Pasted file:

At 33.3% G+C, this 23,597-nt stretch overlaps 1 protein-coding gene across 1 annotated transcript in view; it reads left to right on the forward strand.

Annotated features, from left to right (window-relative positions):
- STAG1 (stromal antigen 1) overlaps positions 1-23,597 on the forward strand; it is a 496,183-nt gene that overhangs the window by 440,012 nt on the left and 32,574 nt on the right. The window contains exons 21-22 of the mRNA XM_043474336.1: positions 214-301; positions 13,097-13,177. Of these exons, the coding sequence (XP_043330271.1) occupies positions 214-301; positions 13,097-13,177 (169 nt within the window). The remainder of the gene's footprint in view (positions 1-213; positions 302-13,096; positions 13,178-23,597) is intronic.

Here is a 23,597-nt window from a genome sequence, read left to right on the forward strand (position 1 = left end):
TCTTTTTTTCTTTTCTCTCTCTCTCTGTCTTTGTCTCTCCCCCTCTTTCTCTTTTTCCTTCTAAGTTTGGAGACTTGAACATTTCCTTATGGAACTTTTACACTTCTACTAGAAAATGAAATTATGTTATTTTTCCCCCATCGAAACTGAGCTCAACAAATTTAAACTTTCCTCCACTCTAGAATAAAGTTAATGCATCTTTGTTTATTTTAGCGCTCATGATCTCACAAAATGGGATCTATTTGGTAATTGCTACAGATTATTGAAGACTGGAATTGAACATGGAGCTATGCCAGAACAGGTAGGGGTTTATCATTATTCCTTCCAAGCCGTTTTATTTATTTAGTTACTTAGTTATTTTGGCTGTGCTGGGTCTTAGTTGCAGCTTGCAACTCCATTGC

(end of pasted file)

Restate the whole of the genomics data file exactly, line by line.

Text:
At 33.3% G+C, this 23,597-nt stretch overlaps 1 protein-coding gene across 1 annotated transcript in view; it reads left to right on the forward strand.

Annotated features, from left to right (window-relative positions):
- STAG1 (stromal antigen 1) overlaps positions 1-23,597 on the forward strand; it is a 496,183-nt gene that overhangs the window by 440,012 nt on the left and 32,574 nt on the right. The window contains exons 21-22 of the mRNA XM_043474336.1: positions 214-301; positions 13,097-13,177. Of these exons, the coding sequence (XP_043330271.1) occupies positions 214-301; positions 13,097-13,177 (169 nt within the window). The remainder of the gene's footprint in view (positions 1-213; positions 302-13,096; positions 13,178-23,597) is intronic.

Here is a 23,597-nt window from a genome sequence, read left to right on the forward strand (position 1 = left end):
TCTTTTTTTCTTTTCTCTCTCTCTCTGTCTTTGTCTCTCCCCCTCTTTCTCTTTTTCCTTCTAAGTTTGGAGACTTGAACATTTCCTTATGGAACTTTTACACTTCTACTAGAAAATGAAATTATGTTATTTTTCCCCCATCGAAACTGAGCTCAACAAATTTAAACTTTCCTCCACTCTAGAATAAAGTTAATGCATCTTTGTTTATTTTAGCGCTCATGATCTCACAAAATGGGATCTATTTGGTAATTGCTACAGATTATTGAAGACTGGAATTGAACATGGAGCTATGCCAGAACAGGTAGGGGTTTATCATTATTCCTTCCAAGCCGTTTTATTTATTTAGTTACTTAGTTATTTTGGCTGTGCTGGGTCTTAGTTGCAGCTTGCAACTCCATTGC